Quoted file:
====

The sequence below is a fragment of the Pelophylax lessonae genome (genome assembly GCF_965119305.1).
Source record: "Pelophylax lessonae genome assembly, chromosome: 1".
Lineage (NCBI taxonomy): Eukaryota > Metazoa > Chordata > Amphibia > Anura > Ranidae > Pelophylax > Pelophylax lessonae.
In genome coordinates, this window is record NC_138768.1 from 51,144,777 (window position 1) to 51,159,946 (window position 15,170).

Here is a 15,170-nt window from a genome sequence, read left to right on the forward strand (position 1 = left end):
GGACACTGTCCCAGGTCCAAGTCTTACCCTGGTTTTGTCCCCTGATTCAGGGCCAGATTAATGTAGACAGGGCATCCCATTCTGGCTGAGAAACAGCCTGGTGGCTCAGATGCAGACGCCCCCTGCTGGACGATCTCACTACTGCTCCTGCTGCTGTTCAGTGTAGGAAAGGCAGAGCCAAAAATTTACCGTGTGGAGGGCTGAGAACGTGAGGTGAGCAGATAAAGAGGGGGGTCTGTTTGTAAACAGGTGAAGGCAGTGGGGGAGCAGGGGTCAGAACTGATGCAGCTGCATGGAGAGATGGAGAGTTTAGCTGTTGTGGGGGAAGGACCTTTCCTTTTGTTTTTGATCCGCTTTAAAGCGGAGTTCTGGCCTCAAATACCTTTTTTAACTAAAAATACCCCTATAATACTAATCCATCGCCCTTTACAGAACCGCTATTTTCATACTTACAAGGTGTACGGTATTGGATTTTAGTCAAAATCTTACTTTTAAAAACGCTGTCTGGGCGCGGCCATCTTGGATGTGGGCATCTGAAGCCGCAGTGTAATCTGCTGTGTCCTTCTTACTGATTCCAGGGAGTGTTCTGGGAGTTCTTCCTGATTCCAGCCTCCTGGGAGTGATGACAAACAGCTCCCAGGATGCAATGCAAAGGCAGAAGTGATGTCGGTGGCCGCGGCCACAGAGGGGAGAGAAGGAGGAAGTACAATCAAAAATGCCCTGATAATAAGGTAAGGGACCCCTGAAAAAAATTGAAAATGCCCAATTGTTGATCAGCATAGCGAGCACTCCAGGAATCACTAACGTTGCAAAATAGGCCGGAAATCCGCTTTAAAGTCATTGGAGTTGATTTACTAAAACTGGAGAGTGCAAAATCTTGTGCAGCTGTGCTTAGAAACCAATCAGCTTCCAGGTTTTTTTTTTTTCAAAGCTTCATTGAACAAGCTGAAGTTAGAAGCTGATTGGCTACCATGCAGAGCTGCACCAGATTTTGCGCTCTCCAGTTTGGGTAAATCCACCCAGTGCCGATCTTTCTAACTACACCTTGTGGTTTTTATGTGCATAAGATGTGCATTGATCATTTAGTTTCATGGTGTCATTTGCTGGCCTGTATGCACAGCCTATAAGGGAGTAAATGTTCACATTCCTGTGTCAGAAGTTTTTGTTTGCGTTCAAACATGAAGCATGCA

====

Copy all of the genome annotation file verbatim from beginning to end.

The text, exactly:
The sequence below is a fragment of the Pelophylax lessonae genome (genome assembly GCF_965119305.1).
Source record: "Pelophylax lessonae genome assembly, chromosome: 1".
Lineage (NCBI taxonomy): Eukaryota > Metazoa > Chordata > Amphibia > Anura > Ranidae > Pelophylax > Pelophylax lessonae.
In genome coordinates, this window is record NC_138768.1 from 51,144,777 (window position 1) to 51,159,946 (window position 15,170).

Here is a 15,170-nt window from a genome sequence, read left to right on the forward strand (position 1 = left end):
GGACACTGTCCCAGGTCCAAGTCTTACCCTGGTTTTGTCCCCTGATTCAGGGCCAGATTAATGTAGACAGGGCATCCCATTCTGGCTGAGAAACAGCCTGGTGGCTCAGATGCAGACGCCCCCTGCTGGACGATCTCACTACTGCTCCTGCTGCTGTTCAGTGTAGGAAAGGCAGAGCCAAAAATTTACCGTGTGGAGGGCTGAGAACGTGAGGTGAGCAGATAAAGAGGGGGGTCTGTTTGTAAACAGGTGAAGGCAGTGGGGGAGCAGGGGTCAGAACTGATGCAGCTGCATGGAGAGATGGAGAGTTTAGCTGTTGTGGGGGAAGGACCTTTCCTTTTGTTTTTGATCCGCTTTAAAGCGGAGTTCTGGCCTCAAATACCTTTTTTAACTAAAAATACCCCTATAATACTAATCCATCGCCCTTTACAGAACCGCTATTTTCATACTTACAAGGTGTACGGTATTGGATTTTAGTCAAAATCTTACTTTTAAAAACGCTGTCTGGGCGCGGCCATCTTGGATGTGGGCATCTGAAGCCGCAGTGTAATCTGCTGTGTCCTTCTTACTGATTCCAGGGAGTGTTCTGGGAGTTCTTCCTGATTCCAGCCTCCTGGGAGTGATGACAAACAGCTCCCAGGATGCAATGCAAAGGCAGAAGTGATGTCGGTGGCCGCGGCCACAGAGGGGAGAGAAGGAGGAAGTACAATCAAAAATGCCCTGATAATAAGGTAAGGGACCCCTGAAAAAAATTGAAAATGCCCAATTGTTGATCAGCATAGCGAGCACTCCAGGAATCACTAACGTTGCAAAATAGGCCGGAAATCCGCTTTAAAGTCATTGGAGTTGATTTACTAAAACTGGAGAGTGCAAAATCTTGTGCAGCTGTGCTTAGAAACCAATCAGCTTCCAGGTTTTTTTTTTTTCAAAGCTTCATTGAACAAGCTGAAGTTAGAAGCTGATTGGCTACCATGCAGAGCTGCACCAGATTTTGCGCTCTCCAGTTTGGGTAAATCCACCCAGTGCCGATCTTTCTAACTACACCTTGTGGTTTTTATGTGCATAAGATGTGCATTGATCATTTAGTTTCATGGTGTCATTTGCTGGCCTGTATGCACAGCCTATAAGGGAGTAAATGTTCACATTCCTGTGTCAGAAGTTTTTGTTTGCGTTCAAACATGAAGCATGCA